I had a really bad teaching assistant (TA) one term in university. Rather than focusing on helping his students (e.g. me) learn the course concepts and guide us to solve problems ourselves, he would shrug his shoulders and avoid answering questions. His leadership style was more like that of a babysitter, telling us to do online quizzes and referring us to the internet if we had questions. Useless.
One day in the computer lab, clearly filled with students from his class working on another project, he burst in with his bi-weekly paycheque and bragged to a friend about how well the position paid. I honestly don’t know how he got the job in the first place.
That was the first time I encountered a failed leader.
Maybe he was setup for failure? Maybe not. He willingly accepted the responsibilities of his position in exchange for pay. He had taken the course before (and somehow that qualifies him for the job), perhaps received a moderately good mark in the class, and applied for the job at the right time. It’s all about timing and your network. Maybe he was besties with the professor outside of class.
Whatever it was that got him there, he shouldn’t have been there. He shouldn’t have been the one we were supposed to turn to in times of need, when hours of effort to make the logarithms, lines of code and snippets of script work in harmony. Despite our terrible TA, that class was a lot of fun and I did really well.
I had a chance to TA a course once (yes, Teaching Assistant as a verb… AKA assist in teaching). I could have taught the same programming course that I complained about earlier, but I chose Public Relations instead. I took it upon myself to help the students become better writers. Sure, the class wasn’t a writing class. It was clear who knew the rules of grammar and writing structure and who didn’t. It was clear who read over their essays before handing them in and who didn’t. It was clear who read my comments from the previous assignment and applied them to the next one and who didn’t. At first I marked the assignment pretty hard. The highest scoring papers really deserved the marks they got. The 51% papers really deserved their marks too.
Five to ten students came to my office hours or spoke to me after class about their grades, my comments, and how they can improve. I really liked that. I appreciated that they appreciated my feedback, my experience, and wanted to improve their grade. The marks of around 80% of the students in my tutorials improved by an average of 15% throughout the term. That means that a 70% student scored 85% by the end of the year (on average. And no, this isn’t a precise calculation). There were 10-15 students who really nailed it. Who really knew what they were doing and how to do it. I sincerely hope that they’re the ones leading companies in 15-20 years. Not crumby, fake, pretentious scumbags like my old TA.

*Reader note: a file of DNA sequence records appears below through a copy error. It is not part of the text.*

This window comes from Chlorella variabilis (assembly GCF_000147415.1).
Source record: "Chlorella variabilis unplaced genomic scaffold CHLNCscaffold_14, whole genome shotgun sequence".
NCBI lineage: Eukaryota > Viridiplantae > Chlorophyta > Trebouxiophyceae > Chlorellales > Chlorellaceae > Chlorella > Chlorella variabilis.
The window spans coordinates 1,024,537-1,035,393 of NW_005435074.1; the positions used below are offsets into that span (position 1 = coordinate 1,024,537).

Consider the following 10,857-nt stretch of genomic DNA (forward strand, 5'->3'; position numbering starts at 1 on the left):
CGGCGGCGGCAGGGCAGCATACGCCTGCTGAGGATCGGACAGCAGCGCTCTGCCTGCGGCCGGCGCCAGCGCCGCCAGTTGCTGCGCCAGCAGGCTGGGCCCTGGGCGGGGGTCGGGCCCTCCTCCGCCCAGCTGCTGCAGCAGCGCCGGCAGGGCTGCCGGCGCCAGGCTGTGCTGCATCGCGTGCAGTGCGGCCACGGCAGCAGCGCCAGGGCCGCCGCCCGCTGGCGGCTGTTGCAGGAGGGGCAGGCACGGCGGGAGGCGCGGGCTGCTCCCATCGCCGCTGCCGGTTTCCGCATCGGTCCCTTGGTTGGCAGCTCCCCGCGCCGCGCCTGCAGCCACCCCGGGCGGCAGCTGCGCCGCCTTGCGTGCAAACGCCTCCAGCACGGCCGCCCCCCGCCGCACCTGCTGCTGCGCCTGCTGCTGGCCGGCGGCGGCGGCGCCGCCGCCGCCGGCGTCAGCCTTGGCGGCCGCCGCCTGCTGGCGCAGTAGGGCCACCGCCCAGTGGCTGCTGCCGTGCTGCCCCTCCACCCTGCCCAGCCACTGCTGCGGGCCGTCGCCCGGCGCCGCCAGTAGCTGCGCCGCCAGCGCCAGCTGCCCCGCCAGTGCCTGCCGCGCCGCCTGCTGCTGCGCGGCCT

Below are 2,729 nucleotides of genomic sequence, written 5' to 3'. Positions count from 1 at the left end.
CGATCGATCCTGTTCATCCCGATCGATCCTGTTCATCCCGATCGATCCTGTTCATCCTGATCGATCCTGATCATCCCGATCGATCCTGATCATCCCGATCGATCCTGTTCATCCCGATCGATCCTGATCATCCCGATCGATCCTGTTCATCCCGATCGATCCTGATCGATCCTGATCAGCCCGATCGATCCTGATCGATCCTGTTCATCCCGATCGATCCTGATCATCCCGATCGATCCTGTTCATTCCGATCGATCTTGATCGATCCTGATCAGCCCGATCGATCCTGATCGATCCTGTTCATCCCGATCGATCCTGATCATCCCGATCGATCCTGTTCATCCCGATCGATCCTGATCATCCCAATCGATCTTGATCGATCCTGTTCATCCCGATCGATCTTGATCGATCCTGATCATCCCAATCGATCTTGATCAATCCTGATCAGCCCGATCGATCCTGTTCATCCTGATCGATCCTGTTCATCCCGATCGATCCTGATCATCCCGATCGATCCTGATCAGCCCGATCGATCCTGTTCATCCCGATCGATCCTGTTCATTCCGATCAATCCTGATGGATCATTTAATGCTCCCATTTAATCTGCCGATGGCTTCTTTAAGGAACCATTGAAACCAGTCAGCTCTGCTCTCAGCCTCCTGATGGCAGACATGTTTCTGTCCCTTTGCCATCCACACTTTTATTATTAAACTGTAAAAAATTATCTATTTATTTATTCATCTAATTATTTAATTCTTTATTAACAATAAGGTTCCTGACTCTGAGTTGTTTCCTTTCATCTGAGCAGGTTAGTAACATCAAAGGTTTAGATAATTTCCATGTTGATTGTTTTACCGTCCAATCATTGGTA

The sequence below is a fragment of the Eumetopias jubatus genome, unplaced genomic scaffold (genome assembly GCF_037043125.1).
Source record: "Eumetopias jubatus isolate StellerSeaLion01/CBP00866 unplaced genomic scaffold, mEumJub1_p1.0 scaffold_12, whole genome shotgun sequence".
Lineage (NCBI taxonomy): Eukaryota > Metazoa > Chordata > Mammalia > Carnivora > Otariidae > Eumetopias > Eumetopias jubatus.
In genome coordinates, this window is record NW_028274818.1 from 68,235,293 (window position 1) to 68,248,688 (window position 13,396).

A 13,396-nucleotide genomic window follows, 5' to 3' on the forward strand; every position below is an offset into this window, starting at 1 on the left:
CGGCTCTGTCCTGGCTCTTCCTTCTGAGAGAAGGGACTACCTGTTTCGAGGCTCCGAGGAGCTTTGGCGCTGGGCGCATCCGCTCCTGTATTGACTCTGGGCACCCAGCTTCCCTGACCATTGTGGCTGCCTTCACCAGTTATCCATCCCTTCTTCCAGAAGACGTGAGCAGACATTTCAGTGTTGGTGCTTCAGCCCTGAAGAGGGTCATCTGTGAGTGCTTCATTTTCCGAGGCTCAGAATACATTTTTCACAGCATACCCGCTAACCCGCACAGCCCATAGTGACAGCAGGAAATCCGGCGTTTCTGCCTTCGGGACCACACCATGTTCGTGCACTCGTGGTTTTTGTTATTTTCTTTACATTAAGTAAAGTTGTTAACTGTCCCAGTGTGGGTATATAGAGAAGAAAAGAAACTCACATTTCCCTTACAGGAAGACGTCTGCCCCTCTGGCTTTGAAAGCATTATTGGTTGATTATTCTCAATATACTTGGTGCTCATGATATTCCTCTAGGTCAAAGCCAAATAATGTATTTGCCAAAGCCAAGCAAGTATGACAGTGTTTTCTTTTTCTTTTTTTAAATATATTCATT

Maybe they thought I was pretentious too? Maybe they thought I was a know-it-all and had no clue what I was talking about. I had good intentions. I gave them extra marks where I could, even gave them thorough and super-helpful midterm and final exam reviews. I really feel that I helped them learn the course concepts better, through class exercises and discussions. Yeah, I’d change a lot about my teaching style if I were to do it again. They don’t teach you how to teach for these things! There’s a quick, 30-minute orientation session that shows you how to deal with a student who wants to assault you, but that’s about it! It’s sad, really. No wonder experience helps when you apply to jobs.
I don’t think I’ll ever teach again, but I can see how working in a leadership role is challenging. The people you work with (and for) have different work styles, strengths, weaknesses, goals/hopes/dreams, personalities, histories, personal lives and issues, and different thoughts and judgments. It’s a minefield.